Ahahahahaha, Ahahahahaha….Ahahahaha….gurgle, snort….

Becoming a vegetarian can do more harm to the environment than continuing to eat red meat, according to a study of the impacts of meat substitutes such as tofu.

The findings undermine claims by vegetarians that giving up meat automatically results in lower emissions and that less land is needed to produce food.

The study by Cranfield University, commissioned by the environmental group WWF, found that many meat substitutes were produced from soy, chickpeas and lentils that were grown overseas and imported into Britain.

It found that switching from beef and lamb reared in Britain to meat substitutes would result in more foreign land being cultivated and raise the risk of forests being destroyed to create farmland. Meat substitutes also tended to be highly processed and involved energy-intensive production methods.

Plus, of course, if you\’ve not got the animals you\’ve not got their shit and then what are you going to do for organic fertiliser?

8 thoughts on “Ahahahahaha, Ahahahahaha….Ahahahaha….gurgle, snort….”

  1. I was similarly amused to read, albeit in the Mail on Sunday, that the carbon footprint of a large dog is three times that of a Toyota Landcruiser.

  2. Hang on, there’s no need for “soy, chickpeas and lentils that were grown overseas and imported into Britain”: we just need a spot of Genetic Modification of those crops.

  3. So Much For Subtlety

    What was the WWF thinking of when they asked Cranfield University to do the study?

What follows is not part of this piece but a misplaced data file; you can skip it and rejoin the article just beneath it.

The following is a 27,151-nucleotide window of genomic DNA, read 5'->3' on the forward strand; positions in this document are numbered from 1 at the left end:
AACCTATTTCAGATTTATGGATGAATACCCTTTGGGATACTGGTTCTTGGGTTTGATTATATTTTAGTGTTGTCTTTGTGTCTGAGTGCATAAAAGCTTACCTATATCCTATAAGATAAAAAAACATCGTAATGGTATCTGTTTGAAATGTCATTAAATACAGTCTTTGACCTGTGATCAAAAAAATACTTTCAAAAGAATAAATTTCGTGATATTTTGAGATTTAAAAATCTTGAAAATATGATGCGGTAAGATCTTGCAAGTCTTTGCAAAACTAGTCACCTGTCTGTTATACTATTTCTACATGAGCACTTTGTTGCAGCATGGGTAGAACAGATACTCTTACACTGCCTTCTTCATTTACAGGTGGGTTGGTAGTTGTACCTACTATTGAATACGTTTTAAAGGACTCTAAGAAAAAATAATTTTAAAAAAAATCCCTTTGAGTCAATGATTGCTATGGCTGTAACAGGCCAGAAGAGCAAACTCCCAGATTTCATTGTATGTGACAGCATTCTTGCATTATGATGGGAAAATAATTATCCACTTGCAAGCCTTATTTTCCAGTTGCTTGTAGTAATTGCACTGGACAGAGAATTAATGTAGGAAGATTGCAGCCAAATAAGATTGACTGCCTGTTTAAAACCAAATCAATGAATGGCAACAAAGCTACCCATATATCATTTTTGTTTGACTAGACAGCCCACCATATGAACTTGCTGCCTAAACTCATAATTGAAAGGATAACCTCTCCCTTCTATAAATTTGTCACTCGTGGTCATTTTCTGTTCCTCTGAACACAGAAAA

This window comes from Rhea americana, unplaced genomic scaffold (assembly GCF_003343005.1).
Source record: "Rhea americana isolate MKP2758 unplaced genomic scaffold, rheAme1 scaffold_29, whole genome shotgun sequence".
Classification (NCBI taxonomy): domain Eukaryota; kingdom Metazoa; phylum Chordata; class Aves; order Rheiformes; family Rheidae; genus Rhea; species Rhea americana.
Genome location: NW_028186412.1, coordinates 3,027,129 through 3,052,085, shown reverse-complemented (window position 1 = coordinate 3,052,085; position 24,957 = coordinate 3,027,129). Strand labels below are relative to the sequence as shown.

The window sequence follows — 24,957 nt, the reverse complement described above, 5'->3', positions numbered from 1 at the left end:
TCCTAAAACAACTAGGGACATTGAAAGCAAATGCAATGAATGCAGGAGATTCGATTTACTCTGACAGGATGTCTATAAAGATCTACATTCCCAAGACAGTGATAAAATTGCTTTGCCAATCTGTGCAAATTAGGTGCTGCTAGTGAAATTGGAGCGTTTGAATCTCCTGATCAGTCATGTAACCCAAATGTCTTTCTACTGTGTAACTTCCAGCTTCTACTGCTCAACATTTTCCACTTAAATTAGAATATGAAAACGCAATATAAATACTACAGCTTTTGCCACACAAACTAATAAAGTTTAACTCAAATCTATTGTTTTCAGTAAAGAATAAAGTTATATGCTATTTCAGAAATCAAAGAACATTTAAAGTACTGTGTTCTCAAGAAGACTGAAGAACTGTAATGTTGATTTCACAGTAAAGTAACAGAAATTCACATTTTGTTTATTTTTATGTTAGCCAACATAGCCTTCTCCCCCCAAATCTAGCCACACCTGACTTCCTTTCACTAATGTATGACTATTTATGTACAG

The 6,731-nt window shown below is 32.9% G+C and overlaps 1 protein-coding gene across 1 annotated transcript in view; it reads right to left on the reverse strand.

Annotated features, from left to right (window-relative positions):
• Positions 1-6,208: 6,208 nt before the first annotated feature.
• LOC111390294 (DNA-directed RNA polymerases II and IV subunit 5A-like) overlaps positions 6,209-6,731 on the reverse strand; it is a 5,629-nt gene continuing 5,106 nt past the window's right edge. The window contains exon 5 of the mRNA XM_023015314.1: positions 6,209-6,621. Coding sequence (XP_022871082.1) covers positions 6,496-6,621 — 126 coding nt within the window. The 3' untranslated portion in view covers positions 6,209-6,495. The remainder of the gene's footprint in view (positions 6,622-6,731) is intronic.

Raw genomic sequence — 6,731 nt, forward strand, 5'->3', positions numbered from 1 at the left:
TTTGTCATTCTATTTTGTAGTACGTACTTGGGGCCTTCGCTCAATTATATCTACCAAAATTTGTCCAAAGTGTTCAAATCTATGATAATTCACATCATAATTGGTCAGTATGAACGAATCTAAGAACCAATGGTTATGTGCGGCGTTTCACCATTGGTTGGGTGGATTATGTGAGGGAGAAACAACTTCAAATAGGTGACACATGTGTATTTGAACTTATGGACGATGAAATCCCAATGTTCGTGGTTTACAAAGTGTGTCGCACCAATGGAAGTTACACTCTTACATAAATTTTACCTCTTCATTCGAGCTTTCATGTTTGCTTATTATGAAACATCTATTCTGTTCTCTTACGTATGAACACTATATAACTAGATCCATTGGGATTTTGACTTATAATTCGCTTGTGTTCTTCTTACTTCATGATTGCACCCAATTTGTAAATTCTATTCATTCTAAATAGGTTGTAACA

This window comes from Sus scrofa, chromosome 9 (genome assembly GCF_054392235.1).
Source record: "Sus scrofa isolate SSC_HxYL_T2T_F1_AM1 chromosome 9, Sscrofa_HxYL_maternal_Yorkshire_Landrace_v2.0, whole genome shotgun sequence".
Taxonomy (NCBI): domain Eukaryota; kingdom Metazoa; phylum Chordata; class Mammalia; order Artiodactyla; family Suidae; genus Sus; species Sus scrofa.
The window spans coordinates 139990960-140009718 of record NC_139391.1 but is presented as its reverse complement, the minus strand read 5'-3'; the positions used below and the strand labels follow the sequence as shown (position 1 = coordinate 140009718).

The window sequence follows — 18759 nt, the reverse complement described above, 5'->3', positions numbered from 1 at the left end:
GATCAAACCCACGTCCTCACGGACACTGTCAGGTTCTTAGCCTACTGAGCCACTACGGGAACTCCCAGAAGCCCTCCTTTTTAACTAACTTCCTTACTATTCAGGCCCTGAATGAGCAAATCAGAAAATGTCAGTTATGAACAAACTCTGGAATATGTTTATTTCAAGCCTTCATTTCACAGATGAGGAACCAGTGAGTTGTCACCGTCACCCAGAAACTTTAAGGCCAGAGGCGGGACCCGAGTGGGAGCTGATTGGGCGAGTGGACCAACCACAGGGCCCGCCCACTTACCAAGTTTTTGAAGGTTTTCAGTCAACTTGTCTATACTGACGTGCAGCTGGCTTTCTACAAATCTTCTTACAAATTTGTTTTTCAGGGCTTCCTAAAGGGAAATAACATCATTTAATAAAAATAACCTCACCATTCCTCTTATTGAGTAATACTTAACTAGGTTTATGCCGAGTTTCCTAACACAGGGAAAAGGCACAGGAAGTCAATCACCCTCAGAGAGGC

I mean, come on people. Get your head together. You don’t ask the Armed Force’s middle classes (ie those not gentlemanly enough for Sandhurst, but necessary if the cool toys the boys play with are to work) to look into vegetarianism. You ask Essex. Or perhaps Westminster. Or better yet, UEA.

  4. This of course assumes that vegetarianism is the act of choosing a lot of South American grown soya over a little bit of British reared meat. Which it of course isn’t, and doesn’t acknowledge the fact that a lot of the world’s soya production is there to feed beef cattle. All of which is probably discussed in the report, but journalists usually make a hash of any university study they write-up.

  5. Isnt it funny how an organisation can get exactly the answer it needs from objective, scientific research when (coincidentally of course) it’s the one providing the funding?

    BTW I’m told that even vegetables have feelings so rather than brutally rip them from the earth and savagely devour them we should just eat the next best thing. Something that behaves like a vegetable would probably be best…..possibly Lord Stern of Brentford, or Prof Phil Jones.

  6. Pingback: How to bottle feed a baby correctly | BABY FEEDING BOTTLE

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